An Overview of Biomagnetic
by Edward A. Hacmac, D.C., January 1991
Today there is a reawakening
to the use of magnetism in the field of therapeutics. Through innovative
design and revolutionary applications, biomagnetism is finding an
ever-increasing niche in the health care fields of many countries
throughout the world. To fully understand this phenomenon and the
potential it has in our world today, it is helpful to look at some
historical applications and facts about magnetism.
For thousands of years, mankind
has utilized the beneficial powers of magnetism, knowing little
about the specific reasons it worked or effects it created, but
realizing only that curative results could be achieved.
The oldest known usage of magnetic
powers is traced to Africa, where an African bloodstone (magnetite)
mine more than 100,000 years old has been found. The magnetite was
ground up and used in potions, foods and topical applications.
In ancient Greece, Aristotle
was the first person in recorded history to speak of the therapeutic
properties of the natural magnets of this time. Nevertheless, most
of the ancient civilizations, including the Hebrews, Arabs, Indians,
Egyptians and Chinese, used magnets for healing.
It is recorded, that around 200
B.C., the Greek physician Galen found, that pain from many different
types of illnesses could be relieved by applying natural magnets.
In the first century, the Chinese
began documenting effects on health and disease related to variations
in the Earth's magnetic field, using very sensitive compasses to
monitor those variations.
Around 1000 A.D., a Persian physician
documented the use of magnets to relieve disorders such as gout
and muscle spasms.
In the 1600's, an English physician
named Gilbert wrote of magnetism, and in the 1700's another physician
named Mesmer wrote a dissertation on magnetism that has proven to
be a foundation for magnetic healing in the Western culture. Dr.
Mesmer's name became synonymous with magnetism, but in a negative
fashion. He was ridiculed for his advanced discoveries and his abilities
to use magnetism for good. It was called "mesmerism",
scoffed at as unscientific and unreliable, and was deemed an unworthy
practice or "charlatanism".
Despite the increasing ridicule,
other studies were performed, including the first in-depth study
of the history of magnetic treatment of diseases; undertaken in
1777 by France's Royal Society of Medicine. Other studies included
reports by Eydam in 1843, Charot and Renard in 1878, Westphal and
Gangee in 1878, Mueller in 1879, Benedict and Drozdov in 1879, Benedict
in 1885 and Quinan in 1886.
Negative studies on magnetic
therapy were forthcoming; one by Peterson and Kennelly of the influential
Edison Laboratory, and another by Rosenberg, who stated in 1928
that "We must admit that until now, no basis for acknowledging
the effect of a constant magnetic field has been obtained".
This appears to have become the established theory in western countries
for some time.
Irregardless, future research
and development were soon to become monumental in re-awakening the
interest in biomagnetism. Beginning in the 1930's, researchers such
as Davis in 1936 and Hansen in 1938 began to write of their investigations
and experiments using magnetism. Hansen reported that subjective
complaints were being relieved by the application of magnetism,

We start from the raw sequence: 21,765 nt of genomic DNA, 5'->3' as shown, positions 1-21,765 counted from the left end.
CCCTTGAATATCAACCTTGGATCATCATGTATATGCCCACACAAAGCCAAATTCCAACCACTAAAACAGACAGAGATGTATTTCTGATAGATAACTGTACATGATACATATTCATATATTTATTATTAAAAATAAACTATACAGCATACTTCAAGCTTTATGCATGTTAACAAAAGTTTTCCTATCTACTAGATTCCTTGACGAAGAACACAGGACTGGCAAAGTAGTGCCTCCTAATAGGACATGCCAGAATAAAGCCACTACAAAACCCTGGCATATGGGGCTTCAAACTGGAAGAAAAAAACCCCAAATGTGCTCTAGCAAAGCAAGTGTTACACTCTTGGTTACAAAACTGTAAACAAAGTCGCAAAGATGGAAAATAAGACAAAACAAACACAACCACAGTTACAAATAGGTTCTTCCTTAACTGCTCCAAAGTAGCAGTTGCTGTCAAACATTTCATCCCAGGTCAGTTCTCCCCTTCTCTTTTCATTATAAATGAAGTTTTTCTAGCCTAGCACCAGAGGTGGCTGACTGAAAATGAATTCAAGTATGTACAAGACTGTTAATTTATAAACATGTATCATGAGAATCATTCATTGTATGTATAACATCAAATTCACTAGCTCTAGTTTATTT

such as in sciatica, low back pain, and joint pains. Davis wrote
of his studies which showed differing effects of the north and south
pole energies when applied to plants and animals.
By 1958, much work was being
done in Japan, and by 1959, published reports were beginning to
appear from Nakagawa, Tomizuka, and Takeyama. At that time, several
medical Congresses on "Magnetism and Living Bodies" were
presented and followed by three Conferences on "Magnetic Fields
and Living Bodies" from 1974-1976.
Today, much continuing scientific
research in France, Russia, England, Canada, India, China, Japan
and the United States is providing invaluable data on how magnetic
fields affect the nervous and circulatory systems, as well as every
living cell, whether animal, human or plant.
Through the use of ultra-sensitive
measuring devices now available, the human body, in fact all life,
is found to be electrical in nature and therefore is influenced
by and responds to minute magnetic/electrical changes.
Nakagawa has reported on the
existence of a group of symptomatic conditions that respond favorably
to an introduction of a magnetic field, when all else has failed.
He calls this group of health problems "Magnetic Deficiency
Syndrome" and documents much research in Japan on the use of
magnetotherapeutic devices such as magnetic bracelets, necklaces,
rings and mattresses to treat this Syndrome.
At Massachusetts Institute of
Technology, a prestigious laboratory has been established to study
and document advances in magnetic field therapy, and the United
Stated Government has recently (1990) begun funding new research
at Florida State University.
All these studies into the diagnostic
and therapeutic benefits of magnetism promise to create a new age
for an energy not totally understood; yet destined to play a major
role in the health care of the future.
Our thanks to Dr. Hacmac for a most excellent overview. Many
of our customers purchase the Magnetic Magic Water Conditioning
System for the savings and benefits of "soft water".
As Dr. Hacmacs' overview shows, there is strong evidence of
health benefits dating back a thousand years and more. And yet,
for many reading this overview, this may be the first you have
heard of the benefits of magnetized water. We encourage you
to use our magnetic water conditioning system as a step toward
building a stronger foundation for health.